Gene Watch Conference

Biological Weapons and the New Genetics - Avoiding the Threat

Summary of Bioweapons Issues - Prof. Julian Perry Robinson

Significant Issues from the conference for Prof. Robinson

  1. The importance of differentiating the future scenario from the now scenario. The now is dreadful, the future could be much worse. Maybe we need to consider building into the protocol mechanisms for future scenario.
  2. Another clear aspect is that the weapons for the future will be of a different kind to the present ones, and will be used in different ways. Not only may they be economic weapons quietly used, but there is implied risk in their use of damage to the species.
  3. Do we need a protocol. A decision to do nothing now, may in fact be a step backwards, because there is a cost implication in each decision. The danger of saying no to the protocol is that it may be interpreted as meaning there is no danger. It also removes the limited restrictions to a proliferation threat. And thirdly it implies a move away from co-operation and towards the defensive stances of e.g. "star-wars". The cost association of saying yes is that it could lead to a false sense of security.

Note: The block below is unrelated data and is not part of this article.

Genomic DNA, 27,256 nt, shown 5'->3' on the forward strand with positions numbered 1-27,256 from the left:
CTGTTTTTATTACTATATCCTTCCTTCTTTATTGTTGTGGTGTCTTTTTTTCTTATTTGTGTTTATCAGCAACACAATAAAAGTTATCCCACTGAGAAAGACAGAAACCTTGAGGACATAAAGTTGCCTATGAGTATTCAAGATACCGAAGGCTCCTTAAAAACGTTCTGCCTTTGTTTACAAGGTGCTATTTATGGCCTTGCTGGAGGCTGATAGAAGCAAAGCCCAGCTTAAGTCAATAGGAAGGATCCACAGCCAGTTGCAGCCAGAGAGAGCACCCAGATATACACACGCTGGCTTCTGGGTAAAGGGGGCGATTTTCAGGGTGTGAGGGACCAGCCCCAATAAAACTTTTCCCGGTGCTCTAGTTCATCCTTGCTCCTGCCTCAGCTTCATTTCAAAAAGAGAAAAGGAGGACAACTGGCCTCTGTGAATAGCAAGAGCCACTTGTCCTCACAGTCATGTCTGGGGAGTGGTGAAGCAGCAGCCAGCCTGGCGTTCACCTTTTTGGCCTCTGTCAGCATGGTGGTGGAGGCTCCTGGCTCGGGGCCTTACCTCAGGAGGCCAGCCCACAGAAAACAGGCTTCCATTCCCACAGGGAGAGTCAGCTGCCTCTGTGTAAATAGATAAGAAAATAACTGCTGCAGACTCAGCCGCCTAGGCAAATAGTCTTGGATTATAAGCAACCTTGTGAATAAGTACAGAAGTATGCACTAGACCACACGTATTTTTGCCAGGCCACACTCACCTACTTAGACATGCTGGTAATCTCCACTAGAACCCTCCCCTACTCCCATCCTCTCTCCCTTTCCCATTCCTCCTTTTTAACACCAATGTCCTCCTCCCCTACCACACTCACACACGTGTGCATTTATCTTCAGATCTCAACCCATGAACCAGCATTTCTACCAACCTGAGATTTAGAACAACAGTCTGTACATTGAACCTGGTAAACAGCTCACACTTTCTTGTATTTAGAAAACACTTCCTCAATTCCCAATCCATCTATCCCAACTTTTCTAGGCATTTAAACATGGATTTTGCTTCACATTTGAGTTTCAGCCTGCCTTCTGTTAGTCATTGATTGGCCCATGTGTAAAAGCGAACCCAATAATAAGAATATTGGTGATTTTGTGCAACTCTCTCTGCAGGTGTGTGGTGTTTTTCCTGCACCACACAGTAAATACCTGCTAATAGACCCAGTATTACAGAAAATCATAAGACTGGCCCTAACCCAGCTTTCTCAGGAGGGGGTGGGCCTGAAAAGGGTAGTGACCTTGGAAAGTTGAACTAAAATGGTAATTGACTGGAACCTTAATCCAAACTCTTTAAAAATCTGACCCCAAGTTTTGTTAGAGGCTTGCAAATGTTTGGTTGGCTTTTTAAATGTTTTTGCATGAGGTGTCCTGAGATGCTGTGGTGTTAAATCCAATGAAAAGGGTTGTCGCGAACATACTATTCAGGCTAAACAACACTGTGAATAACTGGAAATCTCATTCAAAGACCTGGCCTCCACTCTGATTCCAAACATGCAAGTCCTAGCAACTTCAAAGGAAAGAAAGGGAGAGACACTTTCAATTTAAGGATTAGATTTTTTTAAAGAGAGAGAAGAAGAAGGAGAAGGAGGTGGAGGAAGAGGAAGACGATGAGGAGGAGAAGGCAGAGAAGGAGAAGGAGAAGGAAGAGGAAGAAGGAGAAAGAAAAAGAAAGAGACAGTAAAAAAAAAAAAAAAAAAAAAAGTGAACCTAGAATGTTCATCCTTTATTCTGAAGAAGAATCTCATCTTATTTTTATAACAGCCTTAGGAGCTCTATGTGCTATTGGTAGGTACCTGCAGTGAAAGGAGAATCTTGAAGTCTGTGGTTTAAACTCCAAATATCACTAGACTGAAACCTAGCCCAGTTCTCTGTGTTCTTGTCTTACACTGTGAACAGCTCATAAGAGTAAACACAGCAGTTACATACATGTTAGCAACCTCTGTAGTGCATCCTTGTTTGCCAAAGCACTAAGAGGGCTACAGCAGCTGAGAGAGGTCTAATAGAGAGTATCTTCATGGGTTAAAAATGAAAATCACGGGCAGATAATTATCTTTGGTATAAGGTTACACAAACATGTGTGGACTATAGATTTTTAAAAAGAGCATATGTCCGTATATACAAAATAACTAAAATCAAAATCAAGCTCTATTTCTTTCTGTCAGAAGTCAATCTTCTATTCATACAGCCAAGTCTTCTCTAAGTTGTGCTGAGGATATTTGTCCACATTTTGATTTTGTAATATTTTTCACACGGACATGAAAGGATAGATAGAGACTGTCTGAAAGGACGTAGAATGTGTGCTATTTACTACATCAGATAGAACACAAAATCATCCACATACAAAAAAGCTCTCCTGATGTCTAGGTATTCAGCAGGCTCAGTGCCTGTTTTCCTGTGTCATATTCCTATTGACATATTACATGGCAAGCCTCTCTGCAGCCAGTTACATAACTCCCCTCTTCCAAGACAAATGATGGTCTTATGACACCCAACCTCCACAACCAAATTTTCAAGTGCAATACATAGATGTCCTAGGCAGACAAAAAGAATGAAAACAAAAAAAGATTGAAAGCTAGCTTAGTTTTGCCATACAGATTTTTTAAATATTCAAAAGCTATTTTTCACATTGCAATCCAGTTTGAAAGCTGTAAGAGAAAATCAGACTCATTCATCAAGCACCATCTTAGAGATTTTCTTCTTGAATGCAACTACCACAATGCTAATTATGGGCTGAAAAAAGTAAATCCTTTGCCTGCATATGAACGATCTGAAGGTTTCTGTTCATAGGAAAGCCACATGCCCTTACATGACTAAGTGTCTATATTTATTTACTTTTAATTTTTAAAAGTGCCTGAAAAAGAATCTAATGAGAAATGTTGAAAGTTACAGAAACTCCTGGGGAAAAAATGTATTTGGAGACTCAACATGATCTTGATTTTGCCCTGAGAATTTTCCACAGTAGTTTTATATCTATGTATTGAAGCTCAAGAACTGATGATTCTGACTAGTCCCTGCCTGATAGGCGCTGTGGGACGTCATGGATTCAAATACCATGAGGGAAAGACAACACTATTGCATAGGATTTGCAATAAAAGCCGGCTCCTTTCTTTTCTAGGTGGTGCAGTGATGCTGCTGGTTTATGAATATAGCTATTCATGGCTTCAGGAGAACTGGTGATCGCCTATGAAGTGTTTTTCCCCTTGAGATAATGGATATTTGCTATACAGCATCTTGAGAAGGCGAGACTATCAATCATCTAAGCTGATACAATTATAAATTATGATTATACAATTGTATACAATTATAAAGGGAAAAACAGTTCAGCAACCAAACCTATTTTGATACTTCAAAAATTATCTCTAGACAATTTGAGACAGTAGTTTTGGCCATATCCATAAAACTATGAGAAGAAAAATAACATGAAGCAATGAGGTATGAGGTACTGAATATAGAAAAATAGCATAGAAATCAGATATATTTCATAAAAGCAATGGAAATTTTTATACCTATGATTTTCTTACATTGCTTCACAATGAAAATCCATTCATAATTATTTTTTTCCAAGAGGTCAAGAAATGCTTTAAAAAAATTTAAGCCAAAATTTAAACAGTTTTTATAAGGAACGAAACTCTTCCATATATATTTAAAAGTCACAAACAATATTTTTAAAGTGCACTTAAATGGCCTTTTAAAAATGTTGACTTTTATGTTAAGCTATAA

4. The benefits of saying yes are as follows.
    1. The ability for a state to give the assurance it complies with the protocol ( i.e. to have a defence against false accusation.)
    2. It deters cheaters because the camouflage of dual use is difficult and so such weapons have to be produced within secure and hidden facilities.
    3. There is the prospect of cheats being caught and the consequences thereof.
  5. The UN Security Council has been weak in enforcing the law. The Protocol would strengthen the right of enforcement.
  6. The protocol would also be a move which improves the rules for a global civil society. It should be noted that it is a treaty between states and not between governments, private companies, voluntary organisations, academics and clergy etc. all have a duty of care within the treaty.
  7. What should our role outside the government be.
    1. To be concerned about backsliding in compliance. Politicians may lose sight of the real purpose of what’s going on, negotiators therefore need support in a constructive way.
    2. To ensure that space is made for the US to be involved in the final resolution of the protocol. Going it alone is not really sensible. An interim process might be for the EU to establish a provisional trail inspection regime so that the genuine concerns of companies and governments can be worked out in a practical scenario.